I interact with all types of people from all types of racial and socio-economic backgrounds, and so I think that has made me less judgmental. In return, partners share their front-line perspectives of the local media environment with the NMB’s student journalists. In return, partners share their front-line perspectives of the local media environment with the student journalists. Presence of mind and experience coupled with medical expertise in such critical conditions saves many lives. Like, being able to rely every year that I’m going to be at Thanksgiving dinner with my family, be at Christmas dinner with my family, be off on my birthday, that kind of stuff?
So while something’s going on, I never really think, ‘Oh my God, I could totally harm this person.’ You just kind of do what needs to be done. I’ll still fly a shift every now and then, mostly to just help out if it’s tight staffing for the residents, help them decrease their load a little bit. That stuff, while I might think, ‘Wow, that’s pretty impressive,’ it doesn’t necessarily shock me anymore.

I have a tendency to develop an emotional attachment to patients that I treat on the stroke team because I just end up spending so much time talking to them. This division is active 24 hours and caters to all kinds of situations from burn injuries to heart attacks as soon as a patient arrives. So we understand the importance of this make sure only the deserving candidates get to serve in this position. I’m much better at having social plans, spending time with friends, doing that sort of thing; going out to dinner, drinking some wine. Part of our job is to follow up with them a day later, and I’ll be ridiculously happy if they’re doing a ton better because of what I did for them.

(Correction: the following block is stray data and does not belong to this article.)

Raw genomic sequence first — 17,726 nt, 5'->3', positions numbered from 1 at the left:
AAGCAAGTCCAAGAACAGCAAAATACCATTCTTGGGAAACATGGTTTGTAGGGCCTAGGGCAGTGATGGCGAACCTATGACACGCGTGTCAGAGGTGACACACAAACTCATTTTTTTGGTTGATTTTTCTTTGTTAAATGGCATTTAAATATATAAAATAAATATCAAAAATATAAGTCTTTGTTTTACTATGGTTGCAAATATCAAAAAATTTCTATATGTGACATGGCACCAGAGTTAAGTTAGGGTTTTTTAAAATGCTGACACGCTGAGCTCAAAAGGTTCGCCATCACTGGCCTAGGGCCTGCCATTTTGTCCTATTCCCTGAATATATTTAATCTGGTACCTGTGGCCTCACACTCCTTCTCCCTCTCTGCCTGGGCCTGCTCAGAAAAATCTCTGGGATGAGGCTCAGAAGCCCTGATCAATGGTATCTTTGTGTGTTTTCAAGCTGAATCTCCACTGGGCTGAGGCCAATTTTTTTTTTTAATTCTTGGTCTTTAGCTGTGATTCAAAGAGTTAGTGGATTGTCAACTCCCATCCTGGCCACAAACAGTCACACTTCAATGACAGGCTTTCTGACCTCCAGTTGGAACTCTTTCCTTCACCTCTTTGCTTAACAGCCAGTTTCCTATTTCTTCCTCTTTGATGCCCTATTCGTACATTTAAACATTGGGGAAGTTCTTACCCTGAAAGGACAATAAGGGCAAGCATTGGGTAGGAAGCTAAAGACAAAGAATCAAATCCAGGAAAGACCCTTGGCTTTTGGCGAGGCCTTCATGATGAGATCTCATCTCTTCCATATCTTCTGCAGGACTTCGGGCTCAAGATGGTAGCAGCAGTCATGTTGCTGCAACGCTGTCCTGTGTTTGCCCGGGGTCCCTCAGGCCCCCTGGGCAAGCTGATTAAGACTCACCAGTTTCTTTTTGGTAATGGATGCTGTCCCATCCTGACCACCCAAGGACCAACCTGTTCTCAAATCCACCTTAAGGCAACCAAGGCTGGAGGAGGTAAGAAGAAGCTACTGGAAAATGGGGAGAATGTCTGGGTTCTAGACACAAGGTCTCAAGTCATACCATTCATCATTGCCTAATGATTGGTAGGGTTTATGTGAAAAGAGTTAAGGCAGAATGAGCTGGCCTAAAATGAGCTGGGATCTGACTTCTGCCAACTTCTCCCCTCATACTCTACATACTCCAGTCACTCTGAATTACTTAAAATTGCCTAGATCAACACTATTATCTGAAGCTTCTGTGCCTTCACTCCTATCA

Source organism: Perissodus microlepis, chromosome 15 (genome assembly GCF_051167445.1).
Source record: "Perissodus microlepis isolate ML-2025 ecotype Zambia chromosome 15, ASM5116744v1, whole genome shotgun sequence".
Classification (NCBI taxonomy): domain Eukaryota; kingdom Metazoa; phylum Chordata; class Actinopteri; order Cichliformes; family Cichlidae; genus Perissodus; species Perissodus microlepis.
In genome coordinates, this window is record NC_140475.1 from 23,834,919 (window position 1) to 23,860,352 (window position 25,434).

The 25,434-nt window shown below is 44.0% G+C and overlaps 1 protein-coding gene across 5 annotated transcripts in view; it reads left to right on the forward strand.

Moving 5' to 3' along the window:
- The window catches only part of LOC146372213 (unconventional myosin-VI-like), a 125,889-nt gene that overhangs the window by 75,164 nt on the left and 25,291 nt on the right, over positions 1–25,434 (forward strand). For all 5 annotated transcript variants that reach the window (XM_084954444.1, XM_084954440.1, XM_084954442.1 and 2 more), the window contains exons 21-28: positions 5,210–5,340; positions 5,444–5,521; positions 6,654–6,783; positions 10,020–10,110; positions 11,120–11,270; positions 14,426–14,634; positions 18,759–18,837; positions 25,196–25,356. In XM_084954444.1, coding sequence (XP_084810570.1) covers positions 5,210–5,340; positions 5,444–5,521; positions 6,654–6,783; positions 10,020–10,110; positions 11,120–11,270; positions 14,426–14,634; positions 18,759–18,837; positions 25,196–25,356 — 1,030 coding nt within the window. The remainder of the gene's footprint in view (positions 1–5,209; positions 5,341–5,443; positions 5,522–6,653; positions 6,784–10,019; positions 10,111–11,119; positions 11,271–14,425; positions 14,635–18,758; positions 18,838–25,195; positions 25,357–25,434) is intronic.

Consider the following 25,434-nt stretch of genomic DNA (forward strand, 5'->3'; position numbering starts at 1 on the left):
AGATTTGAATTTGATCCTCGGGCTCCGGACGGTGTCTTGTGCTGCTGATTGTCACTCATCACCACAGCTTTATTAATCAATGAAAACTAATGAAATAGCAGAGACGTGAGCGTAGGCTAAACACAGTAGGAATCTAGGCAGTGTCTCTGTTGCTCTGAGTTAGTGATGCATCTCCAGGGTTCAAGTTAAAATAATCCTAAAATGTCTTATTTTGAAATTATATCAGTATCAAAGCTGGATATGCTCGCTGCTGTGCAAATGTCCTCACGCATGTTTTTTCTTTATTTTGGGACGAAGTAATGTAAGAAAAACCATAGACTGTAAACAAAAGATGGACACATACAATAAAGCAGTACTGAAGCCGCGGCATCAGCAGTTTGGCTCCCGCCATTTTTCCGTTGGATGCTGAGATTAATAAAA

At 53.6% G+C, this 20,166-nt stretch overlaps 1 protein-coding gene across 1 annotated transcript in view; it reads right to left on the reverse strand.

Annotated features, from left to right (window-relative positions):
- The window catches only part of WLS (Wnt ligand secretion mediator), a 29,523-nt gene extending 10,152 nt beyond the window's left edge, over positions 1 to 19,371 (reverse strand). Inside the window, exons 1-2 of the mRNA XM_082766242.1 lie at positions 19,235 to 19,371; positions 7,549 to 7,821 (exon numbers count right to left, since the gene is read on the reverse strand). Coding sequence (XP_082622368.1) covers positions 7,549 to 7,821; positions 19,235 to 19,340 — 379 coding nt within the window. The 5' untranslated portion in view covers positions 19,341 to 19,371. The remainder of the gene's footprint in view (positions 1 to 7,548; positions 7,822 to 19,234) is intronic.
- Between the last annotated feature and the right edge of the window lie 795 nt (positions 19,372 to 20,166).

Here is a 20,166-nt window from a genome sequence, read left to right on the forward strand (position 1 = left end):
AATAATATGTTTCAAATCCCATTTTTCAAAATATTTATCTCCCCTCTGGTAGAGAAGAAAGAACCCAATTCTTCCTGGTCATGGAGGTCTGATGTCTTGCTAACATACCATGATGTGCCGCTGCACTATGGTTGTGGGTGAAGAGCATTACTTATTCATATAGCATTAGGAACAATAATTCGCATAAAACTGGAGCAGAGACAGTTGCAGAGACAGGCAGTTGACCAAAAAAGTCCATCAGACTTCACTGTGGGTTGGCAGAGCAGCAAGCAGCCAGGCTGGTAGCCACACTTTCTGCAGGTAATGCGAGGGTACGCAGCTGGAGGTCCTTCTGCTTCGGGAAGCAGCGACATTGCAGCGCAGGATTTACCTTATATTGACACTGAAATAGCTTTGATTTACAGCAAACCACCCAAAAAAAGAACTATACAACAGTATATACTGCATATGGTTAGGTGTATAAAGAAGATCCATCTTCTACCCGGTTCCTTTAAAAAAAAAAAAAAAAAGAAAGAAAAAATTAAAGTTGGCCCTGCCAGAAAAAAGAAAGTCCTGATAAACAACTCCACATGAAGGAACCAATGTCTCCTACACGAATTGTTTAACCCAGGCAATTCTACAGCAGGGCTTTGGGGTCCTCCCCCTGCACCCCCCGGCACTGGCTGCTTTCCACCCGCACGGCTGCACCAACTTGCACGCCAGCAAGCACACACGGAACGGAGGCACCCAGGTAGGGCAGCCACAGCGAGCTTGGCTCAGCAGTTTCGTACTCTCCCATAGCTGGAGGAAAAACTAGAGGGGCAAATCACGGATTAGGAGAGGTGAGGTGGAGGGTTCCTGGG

No Betadine or anything to ensure the wound itself was clean and disinfected before sealing it up. Once the initial care is taken and the patient is safe enough then he is transferred to a special ward. Technology and workflow differs from country to country but with a bit of training and exposure medical professional get acclimatized to the new experience. As mentioned they do everything soup to nuts from MRIs and x-rays very white glove service.
Two days later I have to visit Centra Care because there is swelling around the laceration and visible puss under the glue, and I needed antibiotics.
The nurse at Centra Care was shocked at the treatment I was given (not given) at GuideWell.
The GuideWell Doctor also used a TON of surgical glue, which the RN at CentraCare said was was unnecessary. He covered my entire eyebrow so I will lose my eyebrow in this process also because the first doctor was careless. I went to the emergency room for something similar and was never admitted and had $5000 in charges.